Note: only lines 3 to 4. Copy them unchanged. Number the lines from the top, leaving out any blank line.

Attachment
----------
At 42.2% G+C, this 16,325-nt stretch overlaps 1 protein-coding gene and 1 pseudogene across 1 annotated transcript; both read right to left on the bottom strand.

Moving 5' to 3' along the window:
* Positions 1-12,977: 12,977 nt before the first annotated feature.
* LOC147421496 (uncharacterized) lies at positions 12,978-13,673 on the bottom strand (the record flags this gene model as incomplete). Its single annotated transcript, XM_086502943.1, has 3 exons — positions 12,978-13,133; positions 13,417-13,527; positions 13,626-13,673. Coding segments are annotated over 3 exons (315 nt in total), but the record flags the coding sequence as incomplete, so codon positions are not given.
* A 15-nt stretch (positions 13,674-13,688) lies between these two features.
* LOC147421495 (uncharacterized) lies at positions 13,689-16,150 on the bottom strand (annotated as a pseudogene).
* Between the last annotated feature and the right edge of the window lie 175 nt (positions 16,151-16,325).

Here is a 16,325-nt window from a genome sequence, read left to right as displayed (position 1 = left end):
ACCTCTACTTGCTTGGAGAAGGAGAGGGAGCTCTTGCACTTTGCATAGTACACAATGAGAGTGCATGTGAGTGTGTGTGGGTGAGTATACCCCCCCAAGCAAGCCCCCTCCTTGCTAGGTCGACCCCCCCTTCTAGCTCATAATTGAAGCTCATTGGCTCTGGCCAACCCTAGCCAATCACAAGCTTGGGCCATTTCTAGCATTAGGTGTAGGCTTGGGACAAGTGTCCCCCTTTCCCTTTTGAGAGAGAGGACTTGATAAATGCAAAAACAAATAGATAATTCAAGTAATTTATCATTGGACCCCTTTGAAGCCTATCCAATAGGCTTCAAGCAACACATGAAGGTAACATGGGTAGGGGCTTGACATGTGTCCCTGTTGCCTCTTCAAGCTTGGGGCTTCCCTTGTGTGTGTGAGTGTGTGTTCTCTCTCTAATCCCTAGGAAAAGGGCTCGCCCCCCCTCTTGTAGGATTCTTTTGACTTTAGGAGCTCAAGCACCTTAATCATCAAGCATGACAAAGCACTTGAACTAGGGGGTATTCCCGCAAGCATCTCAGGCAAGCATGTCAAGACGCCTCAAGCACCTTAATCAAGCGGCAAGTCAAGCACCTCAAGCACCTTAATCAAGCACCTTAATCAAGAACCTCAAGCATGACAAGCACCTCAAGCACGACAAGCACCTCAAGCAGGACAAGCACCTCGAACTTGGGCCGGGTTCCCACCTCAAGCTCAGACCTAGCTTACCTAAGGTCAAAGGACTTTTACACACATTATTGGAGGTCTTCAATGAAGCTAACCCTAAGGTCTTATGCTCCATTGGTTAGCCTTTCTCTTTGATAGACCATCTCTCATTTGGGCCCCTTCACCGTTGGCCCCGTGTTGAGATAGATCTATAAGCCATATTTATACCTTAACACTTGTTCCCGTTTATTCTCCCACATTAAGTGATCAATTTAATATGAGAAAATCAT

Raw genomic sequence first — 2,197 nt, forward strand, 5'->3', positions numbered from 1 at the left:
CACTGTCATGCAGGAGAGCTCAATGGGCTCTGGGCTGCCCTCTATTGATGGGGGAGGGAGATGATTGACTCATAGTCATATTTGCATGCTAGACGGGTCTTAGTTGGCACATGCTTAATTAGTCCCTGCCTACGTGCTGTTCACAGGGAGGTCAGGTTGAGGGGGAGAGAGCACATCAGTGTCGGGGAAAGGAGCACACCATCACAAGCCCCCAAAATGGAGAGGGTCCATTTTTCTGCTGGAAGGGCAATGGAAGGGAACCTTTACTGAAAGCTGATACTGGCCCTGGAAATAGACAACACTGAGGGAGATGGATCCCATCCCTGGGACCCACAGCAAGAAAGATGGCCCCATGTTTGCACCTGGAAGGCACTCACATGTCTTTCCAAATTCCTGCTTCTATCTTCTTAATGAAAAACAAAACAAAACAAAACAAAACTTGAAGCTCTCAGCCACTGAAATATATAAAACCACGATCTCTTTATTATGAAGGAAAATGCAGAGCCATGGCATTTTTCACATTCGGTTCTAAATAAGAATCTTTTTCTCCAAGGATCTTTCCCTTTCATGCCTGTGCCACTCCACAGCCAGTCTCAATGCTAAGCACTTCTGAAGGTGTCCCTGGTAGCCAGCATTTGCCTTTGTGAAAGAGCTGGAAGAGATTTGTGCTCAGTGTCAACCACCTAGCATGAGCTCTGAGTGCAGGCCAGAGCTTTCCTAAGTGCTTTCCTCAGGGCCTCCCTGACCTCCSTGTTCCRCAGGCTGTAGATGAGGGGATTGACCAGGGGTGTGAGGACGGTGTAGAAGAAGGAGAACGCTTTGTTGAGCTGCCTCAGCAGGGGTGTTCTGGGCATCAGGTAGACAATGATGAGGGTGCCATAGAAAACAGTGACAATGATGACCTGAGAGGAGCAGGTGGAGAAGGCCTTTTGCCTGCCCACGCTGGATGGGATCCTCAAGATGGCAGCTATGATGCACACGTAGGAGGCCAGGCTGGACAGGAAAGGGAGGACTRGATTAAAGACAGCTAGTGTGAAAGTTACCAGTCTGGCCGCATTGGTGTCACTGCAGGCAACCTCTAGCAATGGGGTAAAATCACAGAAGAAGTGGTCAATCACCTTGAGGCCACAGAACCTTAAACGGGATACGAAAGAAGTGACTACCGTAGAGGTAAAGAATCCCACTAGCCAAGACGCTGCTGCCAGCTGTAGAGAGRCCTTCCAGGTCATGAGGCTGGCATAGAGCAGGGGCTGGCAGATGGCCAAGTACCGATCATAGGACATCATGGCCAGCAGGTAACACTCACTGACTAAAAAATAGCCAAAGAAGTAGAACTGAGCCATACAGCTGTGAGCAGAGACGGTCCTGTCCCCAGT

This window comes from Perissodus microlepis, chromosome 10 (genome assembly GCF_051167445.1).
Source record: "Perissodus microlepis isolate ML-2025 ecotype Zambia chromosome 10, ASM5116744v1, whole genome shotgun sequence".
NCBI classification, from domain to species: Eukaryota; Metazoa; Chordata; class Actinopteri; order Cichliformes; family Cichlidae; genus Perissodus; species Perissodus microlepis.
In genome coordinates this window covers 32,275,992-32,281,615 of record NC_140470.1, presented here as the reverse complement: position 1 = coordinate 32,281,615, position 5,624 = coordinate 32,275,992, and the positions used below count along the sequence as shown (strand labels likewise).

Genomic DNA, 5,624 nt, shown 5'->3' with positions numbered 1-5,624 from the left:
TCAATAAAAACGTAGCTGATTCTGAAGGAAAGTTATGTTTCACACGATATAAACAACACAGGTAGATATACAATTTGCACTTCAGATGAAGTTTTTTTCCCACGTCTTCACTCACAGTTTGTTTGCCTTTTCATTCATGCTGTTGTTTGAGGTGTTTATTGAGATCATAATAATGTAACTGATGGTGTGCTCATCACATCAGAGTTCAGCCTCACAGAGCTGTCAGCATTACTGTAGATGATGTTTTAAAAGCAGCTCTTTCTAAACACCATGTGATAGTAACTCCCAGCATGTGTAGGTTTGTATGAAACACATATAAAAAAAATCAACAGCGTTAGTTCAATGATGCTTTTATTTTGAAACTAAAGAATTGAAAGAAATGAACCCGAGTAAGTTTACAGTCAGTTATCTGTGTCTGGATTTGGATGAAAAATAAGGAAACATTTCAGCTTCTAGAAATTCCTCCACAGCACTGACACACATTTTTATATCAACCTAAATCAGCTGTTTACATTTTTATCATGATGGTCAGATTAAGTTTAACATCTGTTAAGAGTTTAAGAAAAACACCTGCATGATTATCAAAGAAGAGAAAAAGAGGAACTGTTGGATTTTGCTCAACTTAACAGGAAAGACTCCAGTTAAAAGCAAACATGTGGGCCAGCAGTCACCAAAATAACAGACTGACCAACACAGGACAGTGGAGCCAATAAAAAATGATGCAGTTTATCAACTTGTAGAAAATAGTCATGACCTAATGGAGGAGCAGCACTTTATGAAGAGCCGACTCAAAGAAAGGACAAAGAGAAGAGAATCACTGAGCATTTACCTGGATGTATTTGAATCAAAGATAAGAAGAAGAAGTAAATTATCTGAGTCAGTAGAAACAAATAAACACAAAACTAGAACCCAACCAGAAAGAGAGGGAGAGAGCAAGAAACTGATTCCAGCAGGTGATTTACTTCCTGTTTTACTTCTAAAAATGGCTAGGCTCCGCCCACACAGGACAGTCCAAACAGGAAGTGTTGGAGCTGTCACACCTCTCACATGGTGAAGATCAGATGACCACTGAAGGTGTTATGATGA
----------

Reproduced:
* Positions 1-12,977: 12,977 nt before the first annotated feature.
* LOC147421496 (uncharacterized) lies at positions 12,978-13,673 on the bottom strand (the record flags this gene model as incomplete). Its single annotated transcript, XM_086502943.1, has 3 exons — positions 12,978-13,133; positions 13,417-13,527; positions 13,626-13,673. Coding segments are annotated over 3 exons (315 nt in total), but the record flags the coding sequence as incomplete, so codon positions are not given.